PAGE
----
I've been spoilt for choice lately. Three cars in the garage is a great way to start the day and sometimes it's a real challenge to pick which one to drive. There is always the favourite, be it the sentimental machine with a few extra years under the belt, or the brand spanking newbie! Lately, I've been conscious of which one I'm leaving behind, but I always come back to the one that is the easiest to drive.
Of the three in the garage at the moment, I keep coming back to the Subaru XV. This one is a 2013 2.0i model. It's no fuss modern-day motoring for under $30,000. Sure, this model misses out on some tech, but what it does offer is an unshakably consistent driving experience and, considering the class of cars occupied by this vehicle, I think this is a pretty good attribute. The last thing you want is to buy something that reminds you every day that it is expensive, or mono-dimensional, or is something that is ‘just' a car. Despite criticisms of the engine power delivery engine on XVs – something other reviews have referred to as ‘torque black holes' – there is still enough here to peak your interest after 25,000km of driving.
From the outside, prospective buyers see the iconic XV styling that has become a huge unique feature of this vehicle. Really tough body lines and inimitable rims are what made this car a genuine head turner when it first burst onto the scene. Before anything else, people wanted to buy an XV because of its street appeal. It's only when you jump inside that some of the same crowd became disappointed. I liken it to dating a really popular person at school; everything on the outside is fantastic. You like what you see and everything is pretty much what you ordered. Then you go to this person's house and meet their parents and you find out that you don't really get along. You like your date, but you know that something is not quite right. Not that the XV will comment on your choice of football team, but the exhilarating exterior of this car does not match the tame interior. It's not a deal breaker, but it is a far cry from the recent overhaul that Subaru offered the current crop of vehicles. You get a standard set-up and that's about it. So what do you do? One thing you could do is forget about that detail for a second, take it for a drive and see if you like it.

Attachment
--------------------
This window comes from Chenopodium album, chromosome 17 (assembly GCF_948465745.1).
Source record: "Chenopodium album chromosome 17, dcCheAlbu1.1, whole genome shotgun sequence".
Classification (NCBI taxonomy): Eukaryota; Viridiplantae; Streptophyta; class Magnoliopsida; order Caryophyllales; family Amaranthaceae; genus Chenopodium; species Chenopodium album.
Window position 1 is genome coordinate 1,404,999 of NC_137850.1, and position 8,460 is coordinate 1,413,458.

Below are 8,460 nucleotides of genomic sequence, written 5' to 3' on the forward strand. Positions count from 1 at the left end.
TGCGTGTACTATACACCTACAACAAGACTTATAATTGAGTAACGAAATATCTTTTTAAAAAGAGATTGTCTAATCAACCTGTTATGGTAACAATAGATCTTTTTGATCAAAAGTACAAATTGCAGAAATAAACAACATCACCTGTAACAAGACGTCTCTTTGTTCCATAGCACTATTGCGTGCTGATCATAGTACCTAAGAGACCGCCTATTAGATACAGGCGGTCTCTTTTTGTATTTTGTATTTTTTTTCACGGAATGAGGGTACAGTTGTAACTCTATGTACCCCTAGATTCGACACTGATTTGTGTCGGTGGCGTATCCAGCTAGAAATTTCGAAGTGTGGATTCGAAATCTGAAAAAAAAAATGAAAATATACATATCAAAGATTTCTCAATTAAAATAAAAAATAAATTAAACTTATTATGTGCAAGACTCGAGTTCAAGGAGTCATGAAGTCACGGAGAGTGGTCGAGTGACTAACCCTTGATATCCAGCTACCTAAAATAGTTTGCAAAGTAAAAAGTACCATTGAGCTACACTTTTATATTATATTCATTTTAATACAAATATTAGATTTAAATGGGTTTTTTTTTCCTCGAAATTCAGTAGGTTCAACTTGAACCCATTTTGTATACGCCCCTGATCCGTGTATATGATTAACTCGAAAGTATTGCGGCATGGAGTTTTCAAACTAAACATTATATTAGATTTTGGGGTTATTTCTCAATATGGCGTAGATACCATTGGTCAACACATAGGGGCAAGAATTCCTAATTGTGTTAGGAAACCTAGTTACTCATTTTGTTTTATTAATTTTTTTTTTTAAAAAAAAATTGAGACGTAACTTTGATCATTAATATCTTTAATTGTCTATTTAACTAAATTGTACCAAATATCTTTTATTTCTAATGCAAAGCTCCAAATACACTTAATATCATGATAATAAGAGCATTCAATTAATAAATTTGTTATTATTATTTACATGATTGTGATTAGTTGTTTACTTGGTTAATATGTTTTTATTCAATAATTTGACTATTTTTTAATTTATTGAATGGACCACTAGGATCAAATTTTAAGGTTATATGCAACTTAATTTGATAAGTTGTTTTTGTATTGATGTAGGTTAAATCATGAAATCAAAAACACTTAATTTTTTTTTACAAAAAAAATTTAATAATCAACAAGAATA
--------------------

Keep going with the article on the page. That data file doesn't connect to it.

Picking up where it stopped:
This is the car that is showcased in my accompanying video review, named ‘The Car Park Challenge'. For a car like the XV, the great part about the nature of this challenge is you begin to appreciate the practical and functional nature of this small car on steroids. There are no fancy things on offer here, just good, clean engineering. The car has a two litre engine mated with a Constant Variable Transmission (CVT) and Subaru's constant All Wheel Drive (AWD). The CVT thing is not for everyone and does take some time to become familiar to your ears. There will be times where the engine is held at high revs (>3000 RPM) in order to respond to throttle demand. Power delivery is slightly delayed at low speeds, for instance, taking off from a starting start, but there are no such complaints once the engine is spinning at general cruising speeds of 60km/h and above. What sets this car apart from others in its class is its versatility and sheer drivability. It is a great car with a go anywhere, and do anything capability. Additionally, fuel economy is very good, testing at between 7-8 litres per 100 km in our testing time. The only real downer is boot space. For all the adventure-conscious marketing that goes into this car, it has tiny boot space. Families with prams will be looking for the roof pod, and couples with kayaks will be looking for Subaru big brother cars, either Forester or Outback.
But I keep coming back to this car. There is something about this model that sits on the cusp of the hyper-tech conscious era and says, ‘I am a car, and driving is what I was built to do'. Yeah, it's sugary, I know, but there is something honest about this car that I just can't shake. Definitely worth a look in today's second hand market.